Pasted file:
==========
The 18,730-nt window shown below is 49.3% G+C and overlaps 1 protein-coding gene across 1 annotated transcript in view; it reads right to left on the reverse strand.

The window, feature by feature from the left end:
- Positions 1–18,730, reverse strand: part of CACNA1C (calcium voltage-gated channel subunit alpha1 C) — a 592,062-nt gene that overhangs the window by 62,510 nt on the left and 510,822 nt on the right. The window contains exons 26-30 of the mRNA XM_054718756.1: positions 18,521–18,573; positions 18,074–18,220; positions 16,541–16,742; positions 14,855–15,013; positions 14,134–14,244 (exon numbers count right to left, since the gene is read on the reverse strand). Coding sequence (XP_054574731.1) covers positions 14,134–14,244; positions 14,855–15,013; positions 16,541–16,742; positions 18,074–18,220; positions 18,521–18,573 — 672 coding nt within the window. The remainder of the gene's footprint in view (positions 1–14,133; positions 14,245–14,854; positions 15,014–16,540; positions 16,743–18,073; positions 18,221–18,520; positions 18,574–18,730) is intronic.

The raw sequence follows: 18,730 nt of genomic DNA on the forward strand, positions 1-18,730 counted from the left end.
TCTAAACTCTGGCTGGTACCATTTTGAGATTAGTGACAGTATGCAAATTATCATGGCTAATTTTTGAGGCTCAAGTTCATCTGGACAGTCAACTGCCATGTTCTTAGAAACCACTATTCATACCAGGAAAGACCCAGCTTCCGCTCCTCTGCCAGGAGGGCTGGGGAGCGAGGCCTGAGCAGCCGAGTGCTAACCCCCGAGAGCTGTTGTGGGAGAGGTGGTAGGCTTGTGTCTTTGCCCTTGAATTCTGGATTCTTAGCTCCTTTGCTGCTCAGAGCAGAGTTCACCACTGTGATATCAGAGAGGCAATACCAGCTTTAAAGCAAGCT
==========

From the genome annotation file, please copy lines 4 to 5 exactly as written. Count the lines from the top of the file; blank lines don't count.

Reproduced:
The raw sequence follows: 18,730 nt of genomic DNA on the forward strand, positions 1-18,730 counted from the left end.
TCTAAACTCTGGCTGGTACCATTTTGAGATTAGTGACAGTATGCAAATTATCATGGCTAATTTTTGAGGCTCAAGTTCATCTGGACAGTCAACTGCCATGTTCTTAGAAACCACTATTCATACCAGGAAAGACCCAGCTTCCGCTCCTCTGCCAGGAGGGCTGGGGAGCGAGGCCTGAGCAGCCGAGTGCTAACCCCCGAGAGCTGTTGTGGGAGAGGTGGTAGGCTTGTGTCTTTGCCCTTGAATTCTGGATTCTTAGCTCCTTTGCTGCTCAGAGCAGAGTTCACCACTGTGATATCAGAGAGGCAATACCAGCTTTAAAGCAAGCT